I think it’s wrong to let comments made by Sandro Chetcuti of the developers’ association a few days ago go past without remark. He was receiving Robert Abela in a formal setting when he said his developers’ association supports civil society’s campaign to ban private funding of political parties.

Civil society is almost always on the other side of a debate with developers. The lack of responsible governance for planning, development zones and building regulation is one of the most prominent concerns of the democratic community. The consequences of corruption in this sector are as painful as those of any other but the damage caused is far more permanent.

Joseph Muscat’s “business friendliness” opened the door to the mafia in the gaming industry, to money launderers and sanctions dodgers in the banking industry, to tax evaders and identity swappers in the passports industry. But the one we suffer from most is the opening to the greedy tree choppers and concrete shufflers of the construction industry.

There are a number of high-profile cases that have been particularly shocking. The carving out of the St George’s Bay peninsula to the DB Group and to Corinthia comes to mind; the permitted construction on cliff faces in Gozo which so far has only shocked people with enough imagination to picture in their mind what has been permitted; Joseph Portelli’s Qala development, permitted and kept up his greedy sleeves for sunnier days.

Those cases are representative mostly due to their size or the extent of the outrage but they are also symptomatic of a systematic degeneration permitted by bureaucratic complicity. Consider all the petrol stations permitted while the authority fails to draw up a policy that will necessarily forbid them. Consider the shelving of a disciplined structure plan. Consider the abandonment of local planning that exists only as a curious item of archiving and is at best irrelevant.

This has often been explained as a system of an even grander corrupt scheme. Developers fund our political system. Political parties depend on their grace and generosity merely to exist. Politicians can never get serious about stopping or managing the greed of developers while developers hold them in their pockets.

Sandro Chetcuti of the Malta Developers’ Association said in a speech he’ll have none of that anymore. He explicitly backed civil society’s argument that parties should not be funded from private interests but directly by the state to avoid even the impression of a corrupt relationship between power politics and moneyed business.

Oddly he portrayed his industry as a “victim” of corrupt politics. Many rightly retorted that several of his members were beneficiaries of that direct and corrupt relationship and continue to be.

But it is significant that the MDA calls for a “full-time and professionalised” political system with a fully functioning parliament and political parties that are equipped to do their job without waiting on the grace and mercy of big business.

It is significant that the MDA says this because corruption works both ways. Bribes are offered but they are also solicited. And you can see how Sandro Chetcuti may have gone through a story arc that took off from the fourth floor of Labour HQ before 2013 and may be elsewhere today in the aftermath of Joseph Muscat’s political crashing out.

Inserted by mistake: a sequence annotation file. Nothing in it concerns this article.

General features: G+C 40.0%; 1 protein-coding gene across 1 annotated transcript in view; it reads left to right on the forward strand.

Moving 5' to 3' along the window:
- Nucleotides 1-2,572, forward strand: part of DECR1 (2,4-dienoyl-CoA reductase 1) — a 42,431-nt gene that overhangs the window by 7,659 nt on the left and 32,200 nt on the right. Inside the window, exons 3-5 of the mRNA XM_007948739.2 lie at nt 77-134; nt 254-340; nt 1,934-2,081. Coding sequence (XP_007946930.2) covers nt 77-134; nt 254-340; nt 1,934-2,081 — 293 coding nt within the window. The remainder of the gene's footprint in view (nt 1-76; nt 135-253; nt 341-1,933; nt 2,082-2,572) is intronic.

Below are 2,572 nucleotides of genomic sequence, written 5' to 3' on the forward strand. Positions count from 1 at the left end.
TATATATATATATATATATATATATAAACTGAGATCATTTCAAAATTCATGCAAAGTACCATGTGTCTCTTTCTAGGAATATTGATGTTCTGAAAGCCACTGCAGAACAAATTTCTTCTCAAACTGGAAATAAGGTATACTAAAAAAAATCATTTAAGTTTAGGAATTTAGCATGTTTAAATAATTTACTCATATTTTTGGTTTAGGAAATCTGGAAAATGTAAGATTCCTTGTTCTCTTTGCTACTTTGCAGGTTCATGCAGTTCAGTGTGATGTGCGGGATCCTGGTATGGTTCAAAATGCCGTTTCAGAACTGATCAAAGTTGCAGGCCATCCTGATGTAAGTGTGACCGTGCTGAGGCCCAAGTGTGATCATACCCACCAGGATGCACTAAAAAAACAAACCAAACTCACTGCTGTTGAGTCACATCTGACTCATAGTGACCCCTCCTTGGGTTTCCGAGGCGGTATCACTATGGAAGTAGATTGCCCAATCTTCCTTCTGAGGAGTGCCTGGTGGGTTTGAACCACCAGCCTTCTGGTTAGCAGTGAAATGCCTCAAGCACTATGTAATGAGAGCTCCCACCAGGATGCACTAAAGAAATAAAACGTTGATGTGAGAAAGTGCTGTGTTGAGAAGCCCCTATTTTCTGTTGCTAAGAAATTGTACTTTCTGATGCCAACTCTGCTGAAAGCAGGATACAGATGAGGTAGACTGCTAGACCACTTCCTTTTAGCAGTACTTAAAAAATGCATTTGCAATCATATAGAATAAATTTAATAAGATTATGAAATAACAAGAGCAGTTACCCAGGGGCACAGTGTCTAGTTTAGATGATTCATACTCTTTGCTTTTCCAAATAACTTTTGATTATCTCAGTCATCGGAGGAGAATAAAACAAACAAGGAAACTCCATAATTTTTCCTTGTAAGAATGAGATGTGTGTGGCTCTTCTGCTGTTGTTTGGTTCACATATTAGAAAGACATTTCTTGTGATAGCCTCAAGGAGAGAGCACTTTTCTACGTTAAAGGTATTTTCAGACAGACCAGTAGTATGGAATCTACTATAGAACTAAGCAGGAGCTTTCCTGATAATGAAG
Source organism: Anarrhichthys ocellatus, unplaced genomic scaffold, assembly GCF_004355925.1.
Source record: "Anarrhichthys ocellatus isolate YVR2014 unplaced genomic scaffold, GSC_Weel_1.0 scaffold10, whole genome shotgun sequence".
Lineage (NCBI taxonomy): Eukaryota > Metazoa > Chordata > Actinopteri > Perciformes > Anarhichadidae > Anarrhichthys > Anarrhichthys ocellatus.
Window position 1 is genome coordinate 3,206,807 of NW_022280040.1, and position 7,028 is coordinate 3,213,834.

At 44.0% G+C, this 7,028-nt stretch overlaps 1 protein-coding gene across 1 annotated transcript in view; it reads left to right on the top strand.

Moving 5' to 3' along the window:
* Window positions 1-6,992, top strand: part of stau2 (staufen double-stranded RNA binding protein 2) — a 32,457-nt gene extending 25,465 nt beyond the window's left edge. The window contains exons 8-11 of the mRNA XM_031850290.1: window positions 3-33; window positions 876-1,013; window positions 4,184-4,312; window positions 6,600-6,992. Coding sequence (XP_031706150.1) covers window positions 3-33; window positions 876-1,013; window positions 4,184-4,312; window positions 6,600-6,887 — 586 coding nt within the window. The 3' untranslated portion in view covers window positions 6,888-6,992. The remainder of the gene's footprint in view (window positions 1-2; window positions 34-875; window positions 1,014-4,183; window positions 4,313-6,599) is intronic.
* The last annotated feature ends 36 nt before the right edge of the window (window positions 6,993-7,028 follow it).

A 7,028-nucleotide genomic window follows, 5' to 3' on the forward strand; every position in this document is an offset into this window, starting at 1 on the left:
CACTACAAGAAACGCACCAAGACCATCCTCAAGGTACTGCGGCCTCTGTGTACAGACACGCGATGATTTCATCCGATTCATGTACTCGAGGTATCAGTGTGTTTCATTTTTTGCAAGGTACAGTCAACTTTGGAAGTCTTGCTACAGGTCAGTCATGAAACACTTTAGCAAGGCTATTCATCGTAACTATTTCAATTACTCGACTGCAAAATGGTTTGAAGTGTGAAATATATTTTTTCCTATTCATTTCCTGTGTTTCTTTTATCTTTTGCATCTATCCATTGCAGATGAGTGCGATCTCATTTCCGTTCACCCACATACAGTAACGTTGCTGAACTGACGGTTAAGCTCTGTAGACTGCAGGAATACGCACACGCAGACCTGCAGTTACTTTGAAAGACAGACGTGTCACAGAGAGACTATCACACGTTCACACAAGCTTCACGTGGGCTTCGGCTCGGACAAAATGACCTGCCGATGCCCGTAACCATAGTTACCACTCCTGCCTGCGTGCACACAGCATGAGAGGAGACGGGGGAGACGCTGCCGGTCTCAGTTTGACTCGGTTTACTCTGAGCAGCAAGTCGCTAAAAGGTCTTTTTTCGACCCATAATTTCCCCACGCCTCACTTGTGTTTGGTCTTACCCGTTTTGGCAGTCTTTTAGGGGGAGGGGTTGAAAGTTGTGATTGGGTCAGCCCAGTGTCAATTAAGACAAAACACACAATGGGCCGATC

When Joseph Muscat took over the Labour Party, the party was mistrusted, isolated and poor. The business community, even people who had a traditional family loyalty to Labour, had been unhappy for many years about the party’s anti-Europe stance. Being anti-EU at the time was not far from being anti-business, anti-growth, even anti-future.

In 2008 many of these people were frustrated by a Labour Party that would just not offer itself as a viable alternative to the PN that had been in government with a brief interruption since 1987.

Joseph Muscat provided that alternative and was flushed with the money to realise the promises he made. The financial fortunes of the Labour Party were made on the back of those promises.

Of course, Joseph Muscat’s promises were a bit like those made by the witches on the blasted heath. What he promised was true but to win us to our harm the instruments of darkness us tell us truths, win us with honest trifles.

Joseph Muscat inherited a normal country respected by the international community and attractive to investors. Sandro Chetcuti described to Robert Abela a country where our international reputation is rotten scaring off investors and putting into question all the construction that is going on.

Now the people who regret supporting Joseph Muscat given the ruin he brought on the country find themselves unable to extricate themselves from this pre-2013 Faustian pact with the Labour Party, to mix literary metaphors.

Labour’s rich beyond caring. The PN is bankrupt and wilfully funding a politically bankrupt husk is in any case a bad investment.

We are now at a point where we have secured an oligarchy of corrupt grabbers and stuck with a political system that guarantees their power in perpetuity.

That’s everyone’s idea of a nightmare. Labour MPs are saying in Parliament that the PN’s financial woes cannot become the problem of the Labour Party or its government. But we know that’s an excuse. As the consensus among clear thinking people that the time for brown envelopes is over rises, Labour struggles to continue to protect the corrupt that would not survive a proper reform of our political make up.

Any revolution brings together strange bedfellows. Sandro Chetcuti said he’s keen to jump in.